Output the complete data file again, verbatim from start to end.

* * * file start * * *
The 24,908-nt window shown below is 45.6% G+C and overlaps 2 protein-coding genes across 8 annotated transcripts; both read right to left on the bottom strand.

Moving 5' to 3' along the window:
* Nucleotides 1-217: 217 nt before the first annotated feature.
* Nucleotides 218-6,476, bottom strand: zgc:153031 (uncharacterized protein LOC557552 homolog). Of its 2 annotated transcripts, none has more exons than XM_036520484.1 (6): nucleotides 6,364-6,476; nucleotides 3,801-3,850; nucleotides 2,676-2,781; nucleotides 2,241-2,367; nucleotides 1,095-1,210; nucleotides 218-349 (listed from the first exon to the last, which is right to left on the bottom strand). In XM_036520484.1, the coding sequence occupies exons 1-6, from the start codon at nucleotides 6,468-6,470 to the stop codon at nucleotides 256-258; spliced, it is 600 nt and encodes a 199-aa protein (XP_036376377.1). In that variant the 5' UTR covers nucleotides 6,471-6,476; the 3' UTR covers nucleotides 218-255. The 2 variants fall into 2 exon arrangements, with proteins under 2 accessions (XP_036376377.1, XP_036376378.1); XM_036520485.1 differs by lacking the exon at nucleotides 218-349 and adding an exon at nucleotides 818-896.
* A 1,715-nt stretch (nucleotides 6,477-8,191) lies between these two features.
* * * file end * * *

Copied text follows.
The 24,908-nt window shown below is 45.6% G+C and overlaps 2 protein-coding genes across 8 annotated transcripts; both read right to left on the bottom strand.

Moving 5' to 3' along the window:
* Nucleotides 1-217: 217 nt before the first annotated feature.
* Nucleotides 218-6,476, bottom strand: zgc:153031 (uncharacterized protein LOC557552 homolog). Of its 2 annotated transcripts, none has more exons than XM_036520484.1 (6): nucleotides 6,364-6,476; nucleotides 3,801-3,850; nucleotides 2,676-2,781; nucleotides 2,241-2,367; nucleotides 1,095-1,210; nucleotides 218-349 (listed from the first exon to the last, which is right to left on the bottom strand). In XM_036520484.1, the coding sequence occupies exons 1-6, from the start codon at nucleotides 6,468-6,470 to the stop codon at nucleotides 256-258; spliced, it is 600 nt and encodes a 199-aa protein (XP_036376377.1). In that variant the 5' UTR covers nucleotides 6,471-6,476; the 3' UTR covers nucleotides 218-255. The 2 variants fall into 2 exon arrangements, with proteins under 2 accessions (XP_036376377.1, XP_036376378.1); XM_036520485.1 differs by lacking the exon at nucleotides 218-349 and adding an exon at nucleotides 818-896.
* A 1,715-nt stretch (nucleotides 6,477-8,191) lies between these two features.